Tuesday, June 1, 2010

Brief Course of Events - CSA National Symposium 2010

I wanted to give a brief write-up of the Costume Society of American's Annual Symposium, for those of you who were unable to attend. Overall, I'm very pleased to have been in Kansas City for the conference; I met a lot of great people, and had a lot of stimulating conversations with professors, curators and dress enthusiasts. You can read more about who presented and the topics discussed here.

Wednesday, May 26th:
My first taste of the symposium began with the opening reception. I recognized very few people, but was able to meet and greet the likes of Anne Bissonette and the legendary June Burns Bove, as well as chat with some first timers about their goals, schooling, job offers, etc. I met up with Monica Sklar (editor of the blog WornThrough) after the award ceremony, and talked fashion studies with some really cool ladies from the School of the Art Institute of Chicago, who run the Fashion Resource Center. I was inspired by their school's promotion of contemporary fashion and encouragement of their students to touch, drape, and interact with their extensive collection. Something to think about, for future endeavors...

Thursday, May 27th: After breakfast, the juried paper sessions began. I especially liked seeing Monica Sklar's (University of Minnesota) presentation of her research on punk dress in the workplace. She provided a great model for future dress studies, and her presentation layout was also eye-catching and effective. I also really enjoyed an analysis by Kimberly Chrisman-Campbell (Los Angeles County Museum of Art) on a French Revolutionary-era gilet (vest/waistcoat). She presented a lot of interesting research on the fascinating tongue-and-cheek designs of bourgeois fashion.

I also attended a professional development seminar based on utilizing primary sources other than extant garments for research purposes. I was interested in this seminar particularly because I do not have access to many existing garments pertaining to my interests. It turned out to be a really enlightening seminar, where attendees shared their knowledge as well as their desire to have researchers come to their institutions. I was glad to hear this, because I've been a bit jaded by the near impossible access to collections in New York City. The fact that there are museums and historic societies that are dying to have people come research their garments makes me feel better about my chosen professional (aka I thought we had to keep our treasures under lock-and-key).

Friday, May 28th: Although I missed out on the Teaching Dress History discussion panel, I was able to catch a few more paper sessions such as Nadine L. Stewart's (FIT) Master's thesis on Millinery life and Clarissa Esguerra's extremely thorough analysis of a dress in LACMA's collection that had been made in the 1830s and then refashioned in the 1840s. I was very impressed by how she was able to recognize the patterns and cuts of the dress and draw her conclusions based on its construction.

After lunch I sat in on a concurrent paper session, where I was able to hear Katalin Medvedev's (University of Georgia) field research on grassroots fashion development in Cambodia. It was wonderful to meet her because she has done similar work regarding Communist dress in Hungary. Also during this session were enlightening presentations on progressive fashion photography of the 1930s and 1940s, wardrobe stylists who use original craft techniques for period films, and a biographical "introduction" of Muriel King, a 20th century designer that had been the focus of a senior exhibition at FIT in 2009.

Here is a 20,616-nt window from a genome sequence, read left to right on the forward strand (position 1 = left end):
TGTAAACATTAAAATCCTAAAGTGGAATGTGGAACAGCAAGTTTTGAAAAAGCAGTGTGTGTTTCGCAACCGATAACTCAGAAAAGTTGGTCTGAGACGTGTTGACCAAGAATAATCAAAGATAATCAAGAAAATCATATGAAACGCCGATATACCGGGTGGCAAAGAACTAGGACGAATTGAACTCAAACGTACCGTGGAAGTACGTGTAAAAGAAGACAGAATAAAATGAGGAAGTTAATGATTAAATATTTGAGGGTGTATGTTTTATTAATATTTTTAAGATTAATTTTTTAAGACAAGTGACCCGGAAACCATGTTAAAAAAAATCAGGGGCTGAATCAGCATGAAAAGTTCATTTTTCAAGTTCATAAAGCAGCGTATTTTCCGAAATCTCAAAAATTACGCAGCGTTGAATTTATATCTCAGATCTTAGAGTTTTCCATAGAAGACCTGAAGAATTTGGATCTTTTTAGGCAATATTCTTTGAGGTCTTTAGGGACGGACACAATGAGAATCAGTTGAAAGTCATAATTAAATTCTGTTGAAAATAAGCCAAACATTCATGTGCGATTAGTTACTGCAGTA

Saturday, May 29th: The day started out with the Stella Blum Student Grant awardee's paper presentation. Katie Knowles, a PhD student at Rice University, did extensive research pertaining to slave clothing in the United States. I was very impressed by her knowledge and the amount of research she was able to uncover because there are so few slave garments available. It was also nice to hear that many of her items came from the Charleston Museum (thanks for helping her out, Jan Hiester!). This grant was definitely well deserved, as "plain" clothing is vastly under researched and hard to find in museum collections.

Then came the research exhibitions. I must admit, this was probably the most disappointing part of the entire symposium, even though I was presenting. First of all, the annual meeting ran 15 minutes over schedule, and we only originally had about an hour an a half to display our work. Secondly, they placed the session on the last day, when many people leave the conference. The session also ran concurrently during a seminar hosted by June Burns Bove on dressing mannequins, and come on, you can't compete with Ms. Bove! She's just so fabulous. I was able to interact with a few members who graciously stopped by, but in the end I felt like I had put in a lot of effort for very little face time.

Attending this year's symposium made me excited for future CSA events. I look forward to next year's conference in Boston, where I plan on presenting a paper on Douglas Millings, as well as possibly hosting a professional development seminar. My next post will discuss specific critiques of the symposium, as well as new suggestions (from both peers and myself) that may benefit the promotion of the CSA's goals and future endeavors.

1 comment:

  1. It was great meeting you! Let me know what you are thinking about for pro dev.